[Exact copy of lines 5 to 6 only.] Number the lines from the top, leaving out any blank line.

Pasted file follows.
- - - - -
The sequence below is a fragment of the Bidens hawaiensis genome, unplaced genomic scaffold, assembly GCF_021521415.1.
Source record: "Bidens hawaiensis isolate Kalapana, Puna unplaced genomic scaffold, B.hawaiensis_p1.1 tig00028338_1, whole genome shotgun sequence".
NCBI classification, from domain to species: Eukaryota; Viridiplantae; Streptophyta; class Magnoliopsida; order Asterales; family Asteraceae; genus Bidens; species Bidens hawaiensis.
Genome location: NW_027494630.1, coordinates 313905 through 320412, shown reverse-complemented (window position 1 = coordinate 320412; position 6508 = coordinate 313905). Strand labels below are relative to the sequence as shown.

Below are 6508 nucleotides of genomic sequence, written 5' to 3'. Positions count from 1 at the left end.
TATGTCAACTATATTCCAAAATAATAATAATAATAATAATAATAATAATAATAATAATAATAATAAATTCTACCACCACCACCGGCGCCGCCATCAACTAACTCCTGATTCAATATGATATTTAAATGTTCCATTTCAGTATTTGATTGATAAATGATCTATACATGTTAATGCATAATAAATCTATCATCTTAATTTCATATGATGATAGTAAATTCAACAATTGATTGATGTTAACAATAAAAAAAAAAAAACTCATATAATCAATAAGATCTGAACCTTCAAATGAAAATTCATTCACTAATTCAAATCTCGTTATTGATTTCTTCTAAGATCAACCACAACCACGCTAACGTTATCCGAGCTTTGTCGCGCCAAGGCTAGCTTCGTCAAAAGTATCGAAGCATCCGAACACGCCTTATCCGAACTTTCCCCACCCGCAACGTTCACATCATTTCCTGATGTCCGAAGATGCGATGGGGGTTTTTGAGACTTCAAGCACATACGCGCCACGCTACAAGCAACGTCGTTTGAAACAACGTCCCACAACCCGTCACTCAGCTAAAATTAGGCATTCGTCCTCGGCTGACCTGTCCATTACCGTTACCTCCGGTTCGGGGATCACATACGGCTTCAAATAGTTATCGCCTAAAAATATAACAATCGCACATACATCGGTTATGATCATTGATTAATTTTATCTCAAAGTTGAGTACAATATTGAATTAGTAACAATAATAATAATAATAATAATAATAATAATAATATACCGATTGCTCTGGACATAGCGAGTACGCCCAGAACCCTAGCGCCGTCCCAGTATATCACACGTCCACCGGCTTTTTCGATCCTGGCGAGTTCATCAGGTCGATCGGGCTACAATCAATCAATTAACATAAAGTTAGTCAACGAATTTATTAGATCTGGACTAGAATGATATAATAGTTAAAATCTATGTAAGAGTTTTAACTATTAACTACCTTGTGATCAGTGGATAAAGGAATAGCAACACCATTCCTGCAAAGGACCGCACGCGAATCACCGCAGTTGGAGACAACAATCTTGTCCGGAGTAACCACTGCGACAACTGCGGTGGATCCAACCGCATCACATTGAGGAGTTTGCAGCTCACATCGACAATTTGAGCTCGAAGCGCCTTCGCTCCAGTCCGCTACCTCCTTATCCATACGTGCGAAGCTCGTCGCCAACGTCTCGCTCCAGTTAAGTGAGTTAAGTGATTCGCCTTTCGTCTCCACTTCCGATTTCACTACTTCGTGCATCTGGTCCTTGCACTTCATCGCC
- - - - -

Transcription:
Below are 6508 nucleotides of genomic sequence, written 5' to 3'. Positions count from 1 at the left end.
TATGTCAACTATATTCCAAAATAATAATAATAATAATAATAATAATAATAATAATAATAATAATAAATTCTACCACCACCACCGGCGCCGCCATCAACTAACTCCTGATTCAATATGATATTTAAATGTTCCATTTCAGTATTTGATTGATAAATGATCTATACATGTTAATGCATAATAAATCTATCATCTTAATTTCATATGATGATAGTAAATTCAACAATTGATTGATGTTAACAATAAAAAAAAAAAAACTCATATAATCAATAAGATCTGAACCTTCAAATGAAAATTCATTCACTAATTCAAATCTCGTTATTGATTTCTTCTAAGATCAACCACAACCACGCTAACGTTATCCGAGCTTTGTCGCGCCAAGGCTAGCTTCGTCAAAAGTATCGAAGCATCCGAACACGCCTTATCCGAACTTTCCCCACCCGCAACGTTCACATCATTTCCTGATGTCCGAAGATGCGATGGGGGTTTTTGAGACTTCAAGCACATACGCGCCACGCTACAAGCAACGTCGTTTGAAACAACGTCCCACAACCCGTCACTCAGCTAAAATTAGGCATTCGTCCTCGGCTGACCTGTCCATTACCGTTACCTCCGGTTCGGGGATCACATACGGCTTCAAATAGTTATCGCCTAAAAATATAACAATCGCACATACATCGGTTATGATCATTGATTAATTTTATCTCAAAGTTGAGTACAATATTGAATTAGTAACAATAATAATAATAATAATAATAATAATAATAATATACCGATTGCTCTGGACATAGCGAGTACGCCCAGAACCCTAGCGCCGTCCCAGTATATCACACGTCCACCGGCTTTTTCGATCCTGGCGAGTTCATCAGGTCGATCGGGCTACAATCAATCAATTAACATAAAGTTAGTCAACGAATTTATTAGATCTGGACTAGAATGATATAATAGTTAAAATCTATGTAAGAGTTTTAACTATTAACTACCTTGTGATCAGTGGATAAAGGAATAGCAACACCATTCCTGCAAAGGACCGCACGCGAATCACCGCAGTTGGAGACAACAATCTTGTCCGGAGTAACCACTGCGACAACTGCGGTGGATCCAACCGCATCACATTGAGGAGTTTGCAGCTCACATCGACAATTTGAGCTCGAAGCGCCTTCGCTCCAGTCCGCTACCTCCTTATCCATACGTGCGAAGCTCGTCGCCAACGTCTCGCTCCAGTTAAGTGAGTTAAGTGATTCGCCTTTCGTCTCCACTTCCGATTTCACTACTTCGTGCATCTGGTCCTTGCACTTCATCGCC